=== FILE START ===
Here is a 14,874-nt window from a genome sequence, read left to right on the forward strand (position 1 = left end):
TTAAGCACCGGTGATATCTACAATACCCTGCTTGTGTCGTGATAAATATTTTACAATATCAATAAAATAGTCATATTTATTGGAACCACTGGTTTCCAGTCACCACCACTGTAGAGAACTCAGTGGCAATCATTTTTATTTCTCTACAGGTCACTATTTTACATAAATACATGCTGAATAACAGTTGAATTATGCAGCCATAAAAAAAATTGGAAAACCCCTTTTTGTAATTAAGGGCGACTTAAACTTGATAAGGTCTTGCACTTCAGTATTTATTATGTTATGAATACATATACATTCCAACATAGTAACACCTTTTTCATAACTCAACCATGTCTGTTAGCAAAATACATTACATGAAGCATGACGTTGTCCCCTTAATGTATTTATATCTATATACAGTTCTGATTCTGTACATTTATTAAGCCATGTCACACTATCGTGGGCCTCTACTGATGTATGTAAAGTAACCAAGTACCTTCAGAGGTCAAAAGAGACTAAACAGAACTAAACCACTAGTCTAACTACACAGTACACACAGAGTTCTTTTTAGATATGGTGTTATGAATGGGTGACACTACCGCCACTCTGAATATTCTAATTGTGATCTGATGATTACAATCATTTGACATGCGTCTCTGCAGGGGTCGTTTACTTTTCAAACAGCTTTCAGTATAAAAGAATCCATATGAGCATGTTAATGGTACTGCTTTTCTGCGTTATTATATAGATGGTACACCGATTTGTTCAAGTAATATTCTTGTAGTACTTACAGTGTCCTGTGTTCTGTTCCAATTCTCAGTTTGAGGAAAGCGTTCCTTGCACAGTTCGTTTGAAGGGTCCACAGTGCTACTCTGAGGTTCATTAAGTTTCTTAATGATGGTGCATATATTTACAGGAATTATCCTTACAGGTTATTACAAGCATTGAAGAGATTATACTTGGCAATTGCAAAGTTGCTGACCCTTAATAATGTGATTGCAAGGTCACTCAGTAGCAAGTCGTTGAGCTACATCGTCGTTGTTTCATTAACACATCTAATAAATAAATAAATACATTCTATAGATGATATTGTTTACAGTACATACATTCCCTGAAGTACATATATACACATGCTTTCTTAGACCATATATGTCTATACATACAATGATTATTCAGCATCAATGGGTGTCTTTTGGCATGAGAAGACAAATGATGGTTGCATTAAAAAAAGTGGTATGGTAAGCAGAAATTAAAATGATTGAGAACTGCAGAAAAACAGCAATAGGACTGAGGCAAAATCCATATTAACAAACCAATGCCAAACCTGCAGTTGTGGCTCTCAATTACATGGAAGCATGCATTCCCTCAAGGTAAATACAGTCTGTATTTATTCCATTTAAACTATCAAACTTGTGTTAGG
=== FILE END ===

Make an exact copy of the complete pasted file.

Here is a 14,874-nt window from a genome sequence, read left to right on the forward strand (position 1 = left end):
TTAAGCACCGGTGATATCTACAATACCCTGCTTGTGTCGTGATAAATATTTTACAATATCAATAAAATAGTCATATTTATTGGAACCACTGGTTTCCAGTCACCACCACTGTAGAGAACTCAGTGGCAATCATTTTTATTTCTCTACAGGTCACTATTTTACATAAATACATGCTGAATAACAGTTGAATTATGCAGCCATAAAAAAAATTGGAAAACCCCTTTTTGTAATTAAGGGCGACTTAAACTTGATAAGGTCTTGCACTTCAGTATTTATTATGTTATGAATACATATACATTCCAACATAGTAACACCTTTTTCATAACTCAACCATGTCTGTTAGCAAAATACATTACATGAAGCATGACGTTGTCCCCTTAATGTATTTATATCTATATACAGTTCTGATTCTGTACATTTATTAAGCCATGTCACACTATCGTGGGCCTCTACTGATGTATGTAAAGTAACCAAGTACCTTCAGAGGTCAAAAGAGACTAAACAGAACTAAACCACTAGTCTAACTACACAGTACACACAGAGTTCTTTTTAGATATGGTGTTATGAATGGGTGACACTACCGCCACTCTGAATATTCTAATTGTGATCTGATGATTACAATCATTTGACATGCGTCTCTGCAGGGGTCGTTTACTTTTCAAACAGCTTTCAGTATAAAAGAATCCATATGAGCATGTTAATGGTACTGCTTTTCTGCGTTATTATATAGATGGTACACCGATTTGTTCAAGTAATATTCTTGTAGTACTTACAGTGTCCTGTGTTCTGTTCCAATTCTCAGTTTGAGGAAAGCGTTCCTTGCACAGTTCGTTTGAAGGGTCCACAGTGCTACTCTGAGGTTCATTAAGTTTCTTAATGATGGTGCATATATTTACAGGAATTATCCTTACAGGTTATTACAAGCATTGAAGAGATTATACTTGGCAATTGCAAAGTTGCTGACCCTTAATAATGTGATTGCAAGGTCACTCAGTAGCAAGTCGTTGAGCTACATCGTCGTTGTTTCATTAACACATCTAATAAATAAATAAATACATTCTATAGATGATATTGTTTACAGTACATACATTCCCTGAAGTACATATATACACATGCTTTCTTAGACCATATATGTCTATACATACAATGATTATTCAGCATCAATGGGTGTCTTTTGGCATGAGAAGACAAATGATGGTTGCATTAAAAAAAGTGGTATGGTAAGCAGAAATTAAAATGATTGAGAACTGCAGAAAAACAGCAATAGGACTGAGGCAAAATCCATATTAACAAACCAATGCCAAACCTGCAGTTGTGGCTCTCAATTACATGGAAGCATGCATTCCCTCAAGGTAAATACAGTCTGTATTTATTCCATTTAAACTATCAAACTTGTGTTAGG